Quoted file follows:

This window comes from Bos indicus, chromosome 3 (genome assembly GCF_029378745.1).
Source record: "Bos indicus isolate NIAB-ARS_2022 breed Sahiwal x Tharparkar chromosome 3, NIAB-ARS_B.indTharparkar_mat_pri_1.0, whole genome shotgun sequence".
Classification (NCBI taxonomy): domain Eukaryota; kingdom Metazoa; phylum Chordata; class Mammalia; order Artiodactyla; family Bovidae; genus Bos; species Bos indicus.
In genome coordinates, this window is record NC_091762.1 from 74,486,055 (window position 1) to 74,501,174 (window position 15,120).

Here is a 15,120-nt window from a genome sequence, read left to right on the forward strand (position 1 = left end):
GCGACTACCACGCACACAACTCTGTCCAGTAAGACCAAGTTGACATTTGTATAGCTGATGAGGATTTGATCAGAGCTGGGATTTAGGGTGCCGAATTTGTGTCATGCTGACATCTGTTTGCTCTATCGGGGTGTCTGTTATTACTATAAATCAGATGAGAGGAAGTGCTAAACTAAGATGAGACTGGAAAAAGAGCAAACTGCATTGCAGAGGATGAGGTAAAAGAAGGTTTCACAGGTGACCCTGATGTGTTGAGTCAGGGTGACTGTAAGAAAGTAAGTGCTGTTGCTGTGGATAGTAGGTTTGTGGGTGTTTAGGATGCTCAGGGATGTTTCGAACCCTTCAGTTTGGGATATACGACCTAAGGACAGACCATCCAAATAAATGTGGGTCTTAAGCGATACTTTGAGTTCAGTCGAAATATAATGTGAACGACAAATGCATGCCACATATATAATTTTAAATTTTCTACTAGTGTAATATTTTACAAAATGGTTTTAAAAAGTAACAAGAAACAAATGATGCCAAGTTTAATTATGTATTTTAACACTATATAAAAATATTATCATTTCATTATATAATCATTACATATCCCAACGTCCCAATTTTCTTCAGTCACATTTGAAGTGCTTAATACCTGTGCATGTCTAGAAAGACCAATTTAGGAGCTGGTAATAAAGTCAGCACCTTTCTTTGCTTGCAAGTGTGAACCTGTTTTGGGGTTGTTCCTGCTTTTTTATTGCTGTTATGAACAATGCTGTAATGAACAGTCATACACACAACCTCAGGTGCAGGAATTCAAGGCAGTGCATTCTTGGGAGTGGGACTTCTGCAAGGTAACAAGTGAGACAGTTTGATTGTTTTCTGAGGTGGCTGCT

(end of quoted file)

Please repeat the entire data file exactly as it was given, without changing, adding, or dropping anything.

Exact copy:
This window comes from Bos indicus, chromosome 3 (genome assembly GCF_029378745.1).
Source record: "Bos indicus isolate NIAB-ARS_2022 breed Sahiwal x Tharparkar chromosome 3, NIAB-ARS_B.indTharparkar_mat_pri_1.0, whole genome shotgun sequence".
Classification (NCBI taxonomy): domain Eukaryota; kingdom Metazoa; phylum Chordata; class Mammalia; order Artiodactyla; family Bovidae; genus Bos; species Bos indicus.
In genome coordinates, this window is record NC_091762.1 from 74,486,055 (window position 1) to 74,501,174 (window position 15,120).

Here is a 15,120-nt window from a genome sequence, read left to right on the forward strand (position 1 = left end):
GCGACTACCACGCACACAACTCTGTCCAGTAAGACCAAGTTGACATTTGTATAGCTGATGAGGATTTGATCAGAGCTGGGATTTAGGGTGCCGAATTTGTGTCATGCTGACATCTGTTTGCTCTATCGGGGTGTCTGTTATTACTATAAATCAGATGAGAGGAAGTGCTAAACTAAGATGAGACTGGAAAAAGAGCAAACTGCATTGCAGAGGATGAGGTAAAAGAAGGTTTCACAGGTGACCCTGATGTGTTGAGTCAGGGTGACTGTAAGAAAGTAAGTGCTGTTGCTGTGGATAGTAGGTTTGTGGGTGTTTAGGATGCTCAGGGATGTTTCGAACCCTTCAGTTTGGGATATACGACCTAAGGACAGACCATCCAAATAAATGTGGGTCTTAAGCGATACTTTGAGTTCAGTCGAAATATAATGTGAACGACAAATGCATGCCACATATATAATTTTAAATTTTCTACTAGTGTAATATTTTACAAAATGGTTTTAAAAAGTAACAAGAAACAAATGATGCCAAGTTTAATTATGTATTTTAACACTATATAAAAATATTATCATTTCATTATATAATCATTACATATCCCAACGTCCCAATTTTCTTCAGTCACATTTGAAGTGCTTAATACCTGTGCATGTCTAGAAAGACCAATTTAGGAGCTGGTAATAAAGTCAGCACCTTTCTTTGCTTGCAAGTGTGAACCTGTTTTGGGGTTGTTCCTGCTTTTTTATTGCTGTTATGAACAATGCTGTAATGAACAGTCATACACACAACCTCAGGTGCAGGAATTCAAGGCAGTGCATTCTTGGGAGTGGGACTTCTGCAAGGTAACAAGTGAGACAGTTTGATTGTTTTCTGAGGTGGCTGCT